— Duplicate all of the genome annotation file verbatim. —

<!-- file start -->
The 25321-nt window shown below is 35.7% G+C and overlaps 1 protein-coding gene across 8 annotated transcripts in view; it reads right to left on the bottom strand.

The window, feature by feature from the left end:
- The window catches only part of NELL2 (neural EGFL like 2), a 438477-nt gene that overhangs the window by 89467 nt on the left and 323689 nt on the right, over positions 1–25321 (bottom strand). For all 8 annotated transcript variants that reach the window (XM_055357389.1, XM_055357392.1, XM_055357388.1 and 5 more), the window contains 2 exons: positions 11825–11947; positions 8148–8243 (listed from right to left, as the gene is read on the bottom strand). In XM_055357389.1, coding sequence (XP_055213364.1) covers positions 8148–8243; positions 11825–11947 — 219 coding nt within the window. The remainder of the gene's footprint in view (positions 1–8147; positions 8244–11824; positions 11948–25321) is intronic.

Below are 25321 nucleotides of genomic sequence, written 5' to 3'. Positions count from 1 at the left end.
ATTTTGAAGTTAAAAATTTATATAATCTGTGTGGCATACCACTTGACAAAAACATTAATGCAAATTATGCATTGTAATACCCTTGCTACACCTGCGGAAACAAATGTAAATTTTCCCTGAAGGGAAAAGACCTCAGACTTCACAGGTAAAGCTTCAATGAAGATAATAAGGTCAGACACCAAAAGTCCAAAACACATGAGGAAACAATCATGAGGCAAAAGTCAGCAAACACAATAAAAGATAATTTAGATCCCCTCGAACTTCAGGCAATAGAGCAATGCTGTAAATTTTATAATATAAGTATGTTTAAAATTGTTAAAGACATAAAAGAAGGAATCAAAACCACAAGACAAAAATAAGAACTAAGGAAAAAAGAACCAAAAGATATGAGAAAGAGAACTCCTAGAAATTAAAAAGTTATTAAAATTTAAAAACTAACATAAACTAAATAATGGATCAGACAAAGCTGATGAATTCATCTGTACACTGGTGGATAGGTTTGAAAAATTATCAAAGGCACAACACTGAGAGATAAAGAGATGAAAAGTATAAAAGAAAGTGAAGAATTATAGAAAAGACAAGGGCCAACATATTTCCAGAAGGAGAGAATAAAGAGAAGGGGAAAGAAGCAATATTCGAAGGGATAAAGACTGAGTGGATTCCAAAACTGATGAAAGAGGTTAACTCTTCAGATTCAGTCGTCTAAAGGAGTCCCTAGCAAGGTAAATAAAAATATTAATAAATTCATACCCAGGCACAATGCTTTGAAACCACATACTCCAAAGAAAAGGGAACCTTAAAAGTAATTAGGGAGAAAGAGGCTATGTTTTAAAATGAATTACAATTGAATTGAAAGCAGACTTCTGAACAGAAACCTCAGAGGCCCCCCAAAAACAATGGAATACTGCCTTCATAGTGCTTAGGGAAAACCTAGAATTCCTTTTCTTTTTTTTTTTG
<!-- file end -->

The 25321-nt window shown below is 35.7% G+C and overlaps 1 protein-coding gene across 8 annotated transcripts in view; it reads right to left on the bottom strand.

The window, feature by feature from the left end:
- The window catches only part of NELL2 (neural EGFL like 2), a 438477-nt gene that overhangs the window by 89467 nt on the left and 323689 nt on the right, over positions 1–25321 (bottom strand). For all 8 annotated transcript variants that reach the window (XM_055357389.1, XM_055357392.1, XM_055357388.1 and 5 more), the window contains 2 exons: positions 11825–11947; positions 8148–8243 (listed from right to left, as the gene is read on the bottom strand). In XM_055357389.1, coding sequence (XP_055213364.1) covers positions 8148–8243; positions 11825–11947 — 219 coding nt within the window. The remainder of the gene's footprint in view (positions 1–8147; positions 8244–11824; positions 11948–25321) is intronic.

Below are 25321 nucleotides of genomic sequence, written 5' to 3'. Positions count from 1 at the left end.
ATTTTGAAGTTAAAAATTTATATAATCTGTGTGGCATACCACTTGACAAAAACATTAATGCAAATTATGCATTGTAATACCCTTGCTACACCTGCGGAAACAAATGTAAATTTTCCCTGAAGGGAAAAGACCTCAGACTTCACAGGTAAAGCTTCAATGAAGATAATAAGGTCAGACACCAAAAGTCCAAAACACATGAGGAAACAATCATGAGGCAAAAGTCAGCAAACACAATAAAAGATAATTTAGATCCCCTCGAACTTCAGGCAATAGAGCAATGCTGTAAATTTTATAATATAAGTATGTTTAAAATTGTTAAAGACATAAAAGAAGGAATCAAAACCACAAGACAAAAATAAGAACTAAGGAAAAAAGAACCAAAAGATATGAGAAAGAGAACTCCTAGAAATTAAAAAGTTATTAAAATTTAAAAACTAACATAAACTAAATAATGGATCAGACAAAGCTGATGAATTCATCTGTACACTGGTGGATAGGTTTGAAAAATTATCAAAGGCACAACACTGAGAGATAAAGAGATGAAAAGTATAAAAGAAAGTGAAGAATTATAGAAAAGACAAGGGCCAACATATTTCCAGAAGGAGAGAATAAAGAGAAGGGGAAAGAAGCAATATTCGAAGGGATAAAGACTGAGTGGATTCCAAAACTGATGAAAGAGGTTAACTCTTCAGATTCAGTCGTCTAAAGGAGTCCCTAGCAAGGTAAATAAAAATATTAATAAATTCATACCCAGGCACAATGCTTTGAAACCACATACTCCAAAGAAAAGGGAACCTTAAAAGTAATTAGGGAGAAAGAGGCTATGTTTTAAAATGAATTACAATTGAATTGAAAGCAGACTTCTGAACAGAAACCTCAGAGGCCCCCCAAAAACAATGGAATACTGCCTTCATAGTGCTTAGGGAAAACCTAGAATTCCTTTTCTTTTTTTTTTTG